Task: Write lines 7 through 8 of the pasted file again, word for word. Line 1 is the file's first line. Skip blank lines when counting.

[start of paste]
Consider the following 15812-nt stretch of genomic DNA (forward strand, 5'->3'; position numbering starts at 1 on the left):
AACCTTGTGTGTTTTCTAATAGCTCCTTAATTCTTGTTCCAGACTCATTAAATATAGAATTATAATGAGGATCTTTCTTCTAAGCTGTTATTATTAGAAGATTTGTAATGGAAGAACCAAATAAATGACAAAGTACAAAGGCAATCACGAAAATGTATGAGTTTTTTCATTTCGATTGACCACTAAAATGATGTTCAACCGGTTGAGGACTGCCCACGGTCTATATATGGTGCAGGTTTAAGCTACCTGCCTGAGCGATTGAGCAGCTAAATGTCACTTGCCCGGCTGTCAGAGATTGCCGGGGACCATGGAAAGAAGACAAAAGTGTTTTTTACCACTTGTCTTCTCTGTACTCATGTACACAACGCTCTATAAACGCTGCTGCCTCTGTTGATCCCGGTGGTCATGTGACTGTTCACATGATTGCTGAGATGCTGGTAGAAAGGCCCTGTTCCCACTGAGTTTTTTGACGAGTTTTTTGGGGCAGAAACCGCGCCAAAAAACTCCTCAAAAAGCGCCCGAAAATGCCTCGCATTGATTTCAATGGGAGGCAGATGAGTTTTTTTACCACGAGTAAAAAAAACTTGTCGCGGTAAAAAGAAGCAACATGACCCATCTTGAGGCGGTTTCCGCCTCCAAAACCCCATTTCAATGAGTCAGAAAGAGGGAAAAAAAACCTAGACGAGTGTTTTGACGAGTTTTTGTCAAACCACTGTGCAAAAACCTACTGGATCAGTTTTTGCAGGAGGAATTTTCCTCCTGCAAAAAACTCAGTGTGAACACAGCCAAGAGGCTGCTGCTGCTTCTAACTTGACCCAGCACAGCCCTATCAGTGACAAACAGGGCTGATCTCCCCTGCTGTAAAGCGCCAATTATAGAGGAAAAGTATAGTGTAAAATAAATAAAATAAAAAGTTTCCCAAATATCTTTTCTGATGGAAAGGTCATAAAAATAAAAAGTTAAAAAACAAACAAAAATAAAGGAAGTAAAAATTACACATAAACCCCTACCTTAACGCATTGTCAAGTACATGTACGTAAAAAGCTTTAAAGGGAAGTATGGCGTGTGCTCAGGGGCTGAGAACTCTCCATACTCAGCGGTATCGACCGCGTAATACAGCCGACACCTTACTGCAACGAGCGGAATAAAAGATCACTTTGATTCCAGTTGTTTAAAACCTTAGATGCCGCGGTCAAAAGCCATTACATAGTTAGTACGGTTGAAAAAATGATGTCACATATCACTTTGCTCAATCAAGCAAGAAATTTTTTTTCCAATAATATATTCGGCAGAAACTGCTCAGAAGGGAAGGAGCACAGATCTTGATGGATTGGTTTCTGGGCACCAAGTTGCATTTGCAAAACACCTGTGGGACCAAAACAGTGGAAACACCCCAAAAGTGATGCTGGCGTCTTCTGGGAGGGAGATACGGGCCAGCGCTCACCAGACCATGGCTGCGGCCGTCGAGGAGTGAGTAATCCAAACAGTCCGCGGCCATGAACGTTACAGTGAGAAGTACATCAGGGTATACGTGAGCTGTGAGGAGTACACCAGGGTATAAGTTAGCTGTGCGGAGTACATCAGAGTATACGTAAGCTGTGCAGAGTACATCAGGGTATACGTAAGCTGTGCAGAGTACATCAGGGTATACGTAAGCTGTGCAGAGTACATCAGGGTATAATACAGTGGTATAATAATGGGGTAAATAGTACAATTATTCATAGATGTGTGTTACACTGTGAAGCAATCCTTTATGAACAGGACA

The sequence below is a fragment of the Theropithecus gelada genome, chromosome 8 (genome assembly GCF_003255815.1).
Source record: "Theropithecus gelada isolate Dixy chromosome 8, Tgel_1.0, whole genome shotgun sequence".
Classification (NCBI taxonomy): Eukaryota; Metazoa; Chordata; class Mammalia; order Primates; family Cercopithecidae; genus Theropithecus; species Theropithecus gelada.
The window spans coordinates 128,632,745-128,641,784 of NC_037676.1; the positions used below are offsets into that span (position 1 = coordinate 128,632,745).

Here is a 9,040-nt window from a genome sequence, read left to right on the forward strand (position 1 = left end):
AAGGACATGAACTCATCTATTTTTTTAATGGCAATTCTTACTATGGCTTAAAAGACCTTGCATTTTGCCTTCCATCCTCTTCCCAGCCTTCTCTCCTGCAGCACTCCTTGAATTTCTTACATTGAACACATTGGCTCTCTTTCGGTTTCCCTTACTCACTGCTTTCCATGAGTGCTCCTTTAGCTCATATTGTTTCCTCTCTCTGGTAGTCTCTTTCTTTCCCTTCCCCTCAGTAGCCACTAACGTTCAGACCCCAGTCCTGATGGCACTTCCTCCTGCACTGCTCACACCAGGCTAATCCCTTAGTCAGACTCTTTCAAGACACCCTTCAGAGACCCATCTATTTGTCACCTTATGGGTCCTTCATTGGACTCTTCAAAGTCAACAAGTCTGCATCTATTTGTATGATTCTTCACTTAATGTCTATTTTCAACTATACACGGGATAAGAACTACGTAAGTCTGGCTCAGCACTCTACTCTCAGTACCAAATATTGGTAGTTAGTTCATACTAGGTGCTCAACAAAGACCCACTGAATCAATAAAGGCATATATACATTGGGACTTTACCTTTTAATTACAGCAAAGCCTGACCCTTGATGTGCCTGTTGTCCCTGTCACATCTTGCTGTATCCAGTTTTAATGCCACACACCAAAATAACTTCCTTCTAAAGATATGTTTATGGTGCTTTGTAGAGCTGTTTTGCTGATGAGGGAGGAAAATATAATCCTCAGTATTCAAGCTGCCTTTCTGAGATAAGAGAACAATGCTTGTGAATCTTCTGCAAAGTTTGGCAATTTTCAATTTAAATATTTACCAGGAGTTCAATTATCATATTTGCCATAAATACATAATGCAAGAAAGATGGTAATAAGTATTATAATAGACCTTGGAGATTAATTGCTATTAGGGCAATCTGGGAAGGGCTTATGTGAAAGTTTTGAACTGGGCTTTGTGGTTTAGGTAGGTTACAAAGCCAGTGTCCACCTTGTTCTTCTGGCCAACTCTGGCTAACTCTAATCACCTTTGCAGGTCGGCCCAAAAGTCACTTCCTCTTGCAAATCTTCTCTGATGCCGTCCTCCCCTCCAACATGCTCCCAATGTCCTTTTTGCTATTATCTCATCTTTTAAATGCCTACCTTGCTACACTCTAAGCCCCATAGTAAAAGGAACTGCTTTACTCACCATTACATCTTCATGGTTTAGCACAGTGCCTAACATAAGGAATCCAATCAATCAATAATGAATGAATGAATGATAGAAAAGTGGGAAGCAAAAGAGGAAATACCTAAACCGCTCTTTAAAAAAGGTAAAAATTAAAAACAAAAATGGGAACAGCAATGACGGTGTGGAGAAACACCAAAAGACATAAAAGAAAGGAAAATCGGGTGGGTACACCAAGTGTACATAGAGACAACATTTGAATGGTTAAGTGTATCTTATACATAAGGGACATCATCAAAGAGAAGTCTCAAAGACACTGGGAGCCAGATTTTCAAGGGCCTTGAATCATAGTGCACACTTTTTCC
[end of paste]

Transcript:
Here is a 9,040-nt window from a genome sequence, read left to right on the forward strand (position 1 = left end):
AAGGACATGAACTCATCTATTTTTTTAATGGCAATTCTTACTATGGCTTAAAAGACCTTGCATTTTGCCTTCCATCCTCTTCCCAGCCTTCTCTCCTGCAGCACTCCTTGAATTTCTTACATTGAACACATTGGCTCTCTTTCGGTTTCCCTTACTCACTGCTTTCCATGAGTGCTCCTTTAGCTCATATTGTTTCCTCTCTCTGGTAGTCTCTTTCTTTCCCTTCCCCTCAGTAGCCACTAACGTTCAGACCCCAGTCCTGATGGCACTTCCTCCTGCACTGCTCACACCAGGCTAATCCCTTAGTCAGACTCTTTCAAGACACCCTTCAGAGACCCATCTATTTGTCACCTTATGGGTCCTTCATTGGACTCTTCAAAGTCAACAAGTCTGCATCTATTTGTATGATTCTTCACTTAATGTCTATTTTCAACTATACACGGGATAAGAACTACGTAAGTCTGGCTCAGCACTCTACTCTCAGTACCAAATATTGGTAGTTAGTTCATACTAGGTGCTCAACAAAGACCCACTGAATCAATAAAGGCATATATACATTGGGACTTTACCTTTTAATTACAGCAAAGCCTGACCCTTGATGTGCCTGTTGTCCCTGTCACATCTTGCTGTATCCAGTTTTAATGCCACACACCAAAATAACTTCCTTCTAAAGATATGTTTATGGTGCTTTGTAGAGCTGTTTTGCTGATGAGGGAGGAAAATATAATCCTCAGTATTCAAGCTGCCTTTCTGAGATAAGAGAACAATGCTTGTGAATCTTCTGCAAAGTTTGGCAATTTTCAATTTAAATATTTACCAGGAGTTCAATTATCATATTTGCCATAAATACATAATGCAAGAAAGATGGTAATAAGTATTATAATAGACCTTGGAGATTAATTGCTATTAGGGCAATCTGGGAAGGGCTTATGTGAAAGTTTTGAACTGGGCTTTGTGGTTTAGGTAGGTTACAAAGCCAGTGTCCACCTTGTTCTTCTGGCCAACTCTGGCTAACTCTAATCACCTTTGCAGGTCGGCCCAAAAGTCACTTCCTCTTGCAAATCTTCTCTGATGCCGTCCTCCCCTCCAACATGCTCCCAATGTCCTTTTTGCTATTATCTCATCTTTTAAATGCCTACCTTGCTACACTCTAAGCCCCATAGTAAAAGGAACTGCTTTACTCACCATTACATCTTCATGGTTTAGCACAGTGCCTAACATAAGGAATCCAATCAATCAATAATGAATGAATGAATGATAGAAAAGTGGGAAGCAAAAGAGGAAATACCTAAACCGCTCTTTAAAAAAGGTAAAAATTAAAAACAAAAATGGGAACAGCAATGACGGTGTGGAGAAACACCAAAAGACATAAAAGAAAGGAAAATCGGGTGGGTACACCAAGTGTACATAGAGACAACATTTGAATGGTTAAGTGTATCTTATACATAAGGGACATCATCAAAGAGAAGTCTCAAAGACACTGGGAGCCAGATTTTCAAGGGCCTTGAATCATAGTGCACACTTTTTCC